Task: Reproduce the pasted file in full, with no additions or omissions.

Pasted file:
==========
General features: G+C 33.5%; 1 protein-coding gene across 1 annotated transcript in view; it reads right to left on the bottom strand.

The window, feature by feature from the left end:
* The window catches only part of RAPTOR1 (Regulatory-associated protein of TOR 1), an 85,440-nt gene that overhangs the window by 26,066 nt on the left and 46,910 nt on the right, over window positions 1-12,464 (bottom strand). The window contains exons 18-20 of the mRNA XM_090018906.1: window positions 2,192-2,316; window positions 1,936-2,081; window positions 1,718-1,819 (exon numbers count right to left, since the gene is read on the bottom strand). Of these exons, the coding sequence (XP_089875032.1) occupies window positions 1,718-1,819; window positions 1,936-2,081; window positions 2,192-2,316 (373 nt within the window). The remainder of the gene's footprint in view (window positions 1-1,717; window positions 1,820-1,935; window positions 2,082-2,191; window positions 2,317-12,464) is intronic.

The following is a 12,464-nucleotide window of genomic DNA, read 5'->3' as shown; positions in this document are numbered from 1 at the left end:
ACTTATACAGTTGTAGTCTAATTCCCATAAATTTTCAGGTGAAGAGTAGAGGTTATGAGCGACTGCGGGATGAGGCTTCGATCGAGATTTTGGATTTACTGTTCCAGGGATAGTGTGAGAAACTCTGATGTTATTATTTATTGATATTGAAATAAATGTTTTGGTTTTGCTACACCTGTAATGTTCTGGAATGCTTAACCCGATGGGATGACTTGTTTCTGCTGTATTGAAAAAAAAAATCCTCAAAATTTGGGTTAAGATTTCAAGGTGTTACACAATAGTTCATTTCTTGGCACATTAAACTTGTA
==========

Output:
General features: G+C 33.5%; 1 protein-coding gene across 1 annotated transcript in view; it reads right to left on the bottom strand.

The window, feature by feature from the left end:
* The window catches only part of RAPTOR1 (Regulatory-associated protein of TOR 1), an 85,440-nt gene that overhangs the window by 26,066 nt on the left and 46,910 nt on the right, over window positions 1-12,464 (bottom strand). The window contains exons 18-20 of the mRNA XM_090018906.1: window positions 2,192-2,316; window positions 1,936-2,081; window positions 1,718-1,819 (exon numbers count right to left, since the gene is read on the bottom strand). Of these exons, the coding sequence (XP_089875032.1) occupies window positions 1,718-1,819; window positions 1,936-2,081; window positions 2,192-2,316 (373 nt within the window). The remainder of the gene's footprint in view (window positions 1-1,717; window positions 1,820-1,935; window positions 2,082-2,191; window positions 2,317-12,464) is intronic.

The following is a 12,464-nucleotide window of genomic DNA, read 5'->3' as shown; positions in this document are numbered from 1 at the left end:
ACTTATACAGTTGTAGTCTAATTCCCATAAATTTTCAGGTGAAGAGTAGAGGTTATGAGCGACTGCGGGATGAGGCTTCGATCGAGATTTTGGATTTACTGTTCCAGGGATAGTGTGAGAAACTCTGATGTTATTATTTATTGATATTGAAATAAATGTTTTGGTTTTGCTACACCTGTAATGTTCTGGAATGCTTAACCCGATGGGATGACTTGTTTCTGCTGTATTGAAAAAAAAAATCCTCAAAATTTGGGTTAAGATTTCAAGGTGTTACACAATAGTTCATTTCTTGGCACATTAAACTTGTA